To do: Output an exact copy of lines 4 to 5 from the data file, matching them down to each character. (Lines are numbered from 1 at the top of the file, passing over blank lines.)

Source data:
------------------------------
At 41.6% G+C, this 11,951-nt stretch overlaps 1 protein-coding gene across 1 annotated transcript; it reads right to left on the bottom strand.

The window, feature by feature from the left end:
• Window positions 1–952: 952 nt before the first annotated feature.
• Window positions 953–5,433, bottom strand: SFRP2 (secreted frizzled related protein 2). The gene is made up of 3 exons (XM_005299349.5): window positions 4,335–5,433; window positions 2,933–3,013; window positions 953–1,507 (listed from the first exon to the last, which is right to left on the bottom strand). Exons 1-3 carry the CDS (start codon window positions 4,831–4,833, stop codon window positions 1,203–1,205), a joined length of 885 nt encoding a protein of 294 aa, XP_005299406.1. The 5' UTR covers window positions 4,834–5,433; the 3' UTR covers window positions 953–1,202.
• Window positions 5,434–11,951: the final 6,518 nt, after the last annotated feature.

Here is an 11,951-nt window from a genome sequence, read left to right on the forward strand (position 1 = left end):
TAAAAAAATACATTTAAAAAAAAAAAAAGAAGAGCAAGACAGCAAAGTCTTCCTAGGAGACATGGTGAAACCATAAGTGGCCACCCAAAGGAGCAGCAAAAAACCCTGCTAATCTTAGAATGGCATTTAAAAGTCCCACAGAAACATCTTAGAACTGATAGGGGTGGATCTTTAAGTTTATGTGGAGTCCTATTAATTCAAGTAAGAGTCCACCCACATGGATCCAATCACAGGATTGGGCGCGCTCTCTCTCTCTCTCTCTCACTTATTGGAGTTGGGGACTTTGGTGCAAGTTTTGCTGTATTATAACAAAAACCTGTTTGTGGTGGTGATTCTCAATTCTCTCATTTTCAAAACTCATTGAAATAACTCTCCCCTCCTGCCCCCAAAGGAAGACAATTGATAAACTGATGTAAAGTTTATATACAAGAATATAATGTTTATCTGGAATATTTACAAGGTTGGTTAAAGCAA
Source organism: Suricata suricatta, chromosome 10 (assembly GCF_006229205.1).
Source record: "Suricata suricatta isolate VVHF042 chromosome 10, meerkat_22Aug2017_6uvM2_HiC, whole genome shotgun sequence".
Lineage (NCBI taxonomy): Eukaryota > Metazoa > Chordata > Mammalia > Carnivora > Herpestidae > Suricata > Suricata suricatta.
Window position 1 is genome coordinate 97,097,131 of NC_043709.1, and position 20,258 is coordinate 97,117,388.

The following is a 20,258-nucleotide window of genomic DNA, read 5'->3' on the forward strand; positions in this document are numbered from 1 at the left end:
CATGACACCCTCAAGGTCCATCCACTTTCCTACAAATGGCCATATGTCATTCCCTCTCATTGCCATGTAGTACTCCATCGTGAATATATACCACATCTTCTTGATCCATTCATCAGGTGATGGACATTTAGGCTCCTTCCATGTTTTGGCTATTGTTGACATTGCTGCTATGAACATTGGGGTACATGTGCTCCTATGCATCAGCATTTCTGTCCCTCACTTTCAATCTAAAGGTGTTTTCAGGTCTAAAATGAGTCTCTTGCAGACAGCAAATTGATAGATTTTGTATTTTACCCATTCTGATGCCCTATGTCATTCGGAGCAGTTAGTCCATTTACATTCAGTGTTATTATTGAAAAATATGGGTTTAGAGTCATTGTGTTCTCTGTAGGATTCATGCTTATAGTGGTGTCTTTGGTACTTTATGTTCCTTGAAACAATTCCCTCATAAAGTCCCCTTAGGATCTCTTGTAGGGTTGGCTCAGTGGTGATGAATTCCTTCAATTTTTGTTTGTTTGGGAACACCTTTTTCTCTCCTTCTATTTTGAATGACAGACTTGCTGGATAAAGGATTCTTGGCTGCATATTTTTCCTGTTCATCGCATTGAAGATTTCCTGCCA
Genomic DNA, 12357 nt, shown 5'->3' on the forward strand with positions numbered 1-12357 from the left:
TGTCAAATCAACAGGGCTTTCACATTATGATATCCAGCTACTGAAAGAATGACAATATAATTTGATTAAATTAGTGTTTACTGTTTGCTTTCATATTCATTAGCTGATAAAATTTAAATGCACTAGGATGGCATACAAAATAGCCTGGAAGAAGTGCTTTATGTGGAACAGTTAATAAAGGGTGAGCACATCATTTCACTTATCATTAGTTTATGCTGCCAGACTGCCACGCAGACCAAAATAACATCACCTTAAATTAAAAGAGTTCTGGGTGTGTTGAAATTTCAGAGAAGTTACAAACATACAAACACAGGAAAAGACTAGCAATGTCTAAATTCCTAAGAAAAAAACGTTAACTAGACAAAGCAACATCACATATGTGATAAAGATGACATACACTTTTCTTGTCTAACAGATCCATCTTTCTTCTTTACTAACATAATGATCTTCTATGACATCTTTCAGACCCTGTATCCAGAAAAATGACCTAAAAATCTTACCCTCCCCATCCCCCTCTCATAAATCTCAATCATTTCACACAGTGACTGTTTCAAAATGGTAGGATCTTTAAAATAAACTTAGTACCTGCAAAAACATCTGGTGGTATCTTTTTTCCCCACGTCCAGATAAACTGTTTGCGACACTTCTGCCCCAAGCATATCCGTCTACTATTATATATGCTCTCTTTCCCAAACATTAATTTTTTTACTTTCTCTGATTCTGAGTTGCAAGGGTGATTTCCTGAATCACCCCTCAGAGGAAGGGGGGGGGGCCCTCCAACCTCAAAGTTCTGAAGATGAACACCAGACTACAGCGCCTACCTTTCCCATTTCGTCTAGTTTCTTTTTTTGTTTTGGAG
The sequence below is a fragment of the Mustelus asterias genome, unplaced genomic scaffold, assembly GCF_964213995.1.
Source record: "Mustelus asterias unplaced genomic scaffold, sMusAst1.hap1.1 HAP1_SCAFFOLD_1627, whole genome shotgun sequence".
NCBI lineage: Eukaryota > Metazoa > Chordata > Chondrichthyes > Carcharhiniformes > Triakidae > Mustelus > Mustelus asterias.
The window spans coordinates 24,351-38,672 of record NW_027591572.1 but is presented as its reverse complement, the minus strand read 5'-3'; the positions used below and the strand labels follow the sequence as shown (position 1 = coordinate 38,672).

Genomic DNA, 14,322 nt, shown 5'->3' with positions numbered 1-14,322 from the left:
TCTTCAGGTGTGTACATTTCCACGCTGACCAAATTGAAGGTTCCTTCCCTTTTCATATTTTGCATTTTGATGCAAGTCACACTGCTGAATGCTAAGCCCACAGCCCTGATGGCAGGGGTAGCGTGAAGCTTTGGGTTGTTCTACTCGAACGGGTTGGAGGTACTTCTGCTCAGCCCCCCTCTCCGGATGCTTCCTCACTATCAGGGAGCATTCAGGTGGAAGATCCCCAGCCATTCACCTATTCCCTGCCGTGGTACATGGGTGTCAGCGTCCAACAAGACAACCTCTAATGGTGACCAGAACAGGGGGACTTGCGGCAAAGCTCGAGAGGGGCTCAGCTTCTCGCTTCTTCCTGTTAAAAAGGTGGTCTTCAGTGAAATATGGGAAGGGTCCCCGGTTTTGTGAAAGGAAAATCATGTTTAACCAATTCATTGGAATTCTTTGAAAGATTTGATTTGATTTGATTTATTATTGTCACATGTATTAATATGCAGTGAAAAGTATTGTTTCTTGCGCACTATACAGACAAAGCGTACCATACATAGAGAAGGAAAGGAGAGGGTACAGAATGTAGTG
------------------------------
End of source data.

• Window positions 953–5,433, bottom strand: SFRP2 (secreted frizzled related protein 2). The gene is made up of 3 exons (XM_005299349.5): window positions 4,335–5,433; window positions 2,933–3,013; window positions 953–1,507 (listed from the first exon to the last, which is right to left on the bottom strand). Exons 1-3 carry the CDS (start codon window positions 4,831–4,833, stop codon window positions 1,203–1,205), a joined length of 885 nt encoding a protein of 294 aa, XP_005299406.1. The 5' UTR covers window positions 4,834–5,433; the 3' UTR covers window positions 953–1,202.
• Window positions 5,434–11,951: the final 6,518 nt, after the last annotated feature.